The future looks bright to me.
droid001
5 / 5 (3) May 05, 2011
Remote or selfaware robots/drones can be used anywere. Like home robbery.
Be prepared !
Husky
3.7 / 5 (3) May 05, 2011
i disagree with SogWoo, drones where specifically designed with the aim of precision strikes against individual targets as opposed to carpetbombing with B-52s, these individuals are often the actual cowards that don't care about the women, children and city blocks they use in their terror rampage
Modernmystic
3.7 / 5 (3) May 05, 2011
The only thing restricting the US military(-industrial complex) from further use of military force to gain their ends is that American parents don't like casualties.


And Canadian parents do? Wow you are a bigoted jerk aren't you...

Once the risk of casualties is eliminated by robot warriors such as this, the use of force worldwide for whatever the elites want will become even more commonplace than now.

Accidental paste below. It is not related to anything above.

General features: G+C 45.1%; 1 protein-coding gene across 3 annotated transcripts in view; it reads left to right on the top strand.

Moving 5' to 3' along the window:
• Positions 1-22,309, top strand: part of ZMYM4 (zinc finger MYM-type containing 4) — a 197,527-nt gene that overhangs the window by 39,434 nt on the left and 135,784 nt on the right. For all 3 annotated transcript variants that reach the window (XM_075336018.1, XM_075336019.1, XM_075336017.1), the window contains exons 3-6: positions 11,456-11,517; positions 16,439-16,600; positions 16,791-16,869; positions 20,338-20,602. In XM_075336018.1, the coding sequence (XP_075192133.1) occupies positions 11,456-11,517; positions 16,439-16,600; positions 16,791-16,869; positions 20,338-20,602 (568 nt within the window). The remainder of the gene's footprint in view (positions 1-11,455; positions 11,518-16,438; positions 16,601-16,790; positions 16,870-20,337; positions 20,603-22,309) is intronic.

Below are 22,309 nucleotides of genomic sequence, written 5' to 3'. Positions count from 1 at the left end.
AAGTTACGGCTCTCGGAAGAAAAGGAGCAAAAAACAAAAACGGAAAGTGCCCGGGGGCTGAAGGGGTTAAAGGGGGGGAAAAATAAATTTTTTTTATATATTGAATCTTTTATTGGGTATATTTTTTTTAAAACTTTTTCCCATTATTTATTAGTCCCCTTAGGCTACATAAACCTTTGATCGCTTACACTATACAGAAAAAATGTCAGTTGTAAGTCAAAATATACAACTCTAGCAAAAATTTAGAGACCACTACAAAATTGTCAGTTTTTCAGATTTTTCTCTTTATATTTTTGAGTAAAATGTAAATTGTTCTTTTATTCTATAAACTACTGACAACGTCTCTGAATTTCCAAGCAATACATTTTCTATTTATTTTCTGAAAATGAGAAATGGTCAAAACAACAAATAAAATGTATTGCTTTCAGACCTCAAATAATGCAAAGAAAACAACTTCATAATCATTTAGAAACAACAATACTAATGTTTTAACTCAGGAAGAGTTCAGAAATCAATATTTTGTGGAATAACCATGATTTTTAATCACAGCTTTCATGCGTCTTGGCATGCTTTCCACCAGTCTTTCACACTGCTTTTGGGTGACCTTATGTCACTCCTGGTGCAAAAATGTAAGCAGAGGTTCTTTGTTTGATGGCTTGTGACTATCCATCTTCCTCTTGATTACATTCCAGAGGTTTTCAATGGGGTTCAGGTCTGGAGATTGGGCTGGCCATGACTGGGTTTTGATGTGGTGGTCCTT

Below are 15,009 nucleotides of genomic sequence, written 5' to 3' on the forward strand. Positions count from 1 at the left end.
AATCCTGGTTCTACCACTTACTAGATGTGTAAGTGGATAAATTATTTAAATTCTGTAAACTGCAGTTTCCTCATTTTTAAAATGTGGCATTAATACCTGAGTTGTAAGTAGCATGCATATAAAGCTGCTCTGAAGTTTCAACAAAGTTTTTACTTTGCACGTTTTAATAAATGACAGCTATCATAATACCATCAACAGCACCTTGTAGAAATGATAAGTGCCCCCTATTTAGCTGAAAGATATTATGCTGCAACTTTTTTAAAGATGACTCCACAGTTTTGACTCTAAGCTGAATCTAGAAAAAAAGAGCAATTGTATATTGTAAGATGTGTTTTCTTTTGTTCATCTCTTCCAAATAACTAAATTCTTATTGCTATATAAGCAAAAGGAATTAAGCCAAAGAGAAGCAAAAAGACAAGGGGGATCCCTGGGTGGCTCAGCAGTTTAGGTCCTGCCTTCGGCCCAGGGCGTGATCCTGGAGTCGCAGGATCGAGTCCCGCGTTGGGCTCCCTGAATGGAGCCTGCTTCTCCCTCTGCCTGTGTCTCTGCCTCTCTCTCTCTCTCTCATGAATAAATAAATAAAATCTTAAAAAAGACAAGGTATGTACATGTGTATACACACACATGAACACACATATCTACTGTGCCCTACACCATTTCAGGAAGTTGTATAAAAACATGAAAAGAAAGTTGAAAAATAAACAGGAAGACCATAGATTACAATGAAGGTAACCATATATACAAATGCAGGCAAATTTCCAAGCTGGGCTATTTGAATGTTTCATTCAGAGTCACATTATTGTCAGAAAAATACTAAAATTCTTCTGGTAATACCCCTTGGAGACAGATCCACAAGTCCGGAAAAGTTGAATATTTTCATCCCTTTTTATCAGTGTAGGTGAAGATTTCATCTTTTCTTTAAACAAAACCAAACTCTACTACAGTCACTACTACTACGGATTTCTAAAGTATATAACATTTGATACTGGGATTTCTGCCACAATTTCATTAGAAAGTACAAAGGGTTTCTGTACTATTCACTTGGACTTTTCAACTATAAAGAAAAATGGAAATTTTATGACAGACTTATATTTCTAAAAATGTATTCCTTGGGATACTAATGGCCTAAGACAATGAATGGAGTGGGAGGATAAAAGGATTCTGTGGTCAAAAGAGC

LOL...you can take off the shiny hat. We don't need the CIA anymore, average Americans can read your mind even through the tinfoil...
that_guy
3.7 / 5 (3) May 05, 2011


< I imagine EMP weapons will be deployed at some point vs. robotic weapons, in which case humans, or non-electrical proxies, will be required on the battlefield.>
Unlikey to be deployed to much affect. EMP effects on electronics has been known and tested for decades. Much military gear is already EMP shielded/grounded/whatever.



Just...think about that for a minute. How the hell is a pilot supposed to pilot a vehicle where the electronics don't work?? Really?

An EMP would take down a WWII Mustang (Disable the electrical part of the engine), so tell me VOR, How would a pilot fair better when in addition to the engine using electronics, he also has an entirely disabled fly by wire system???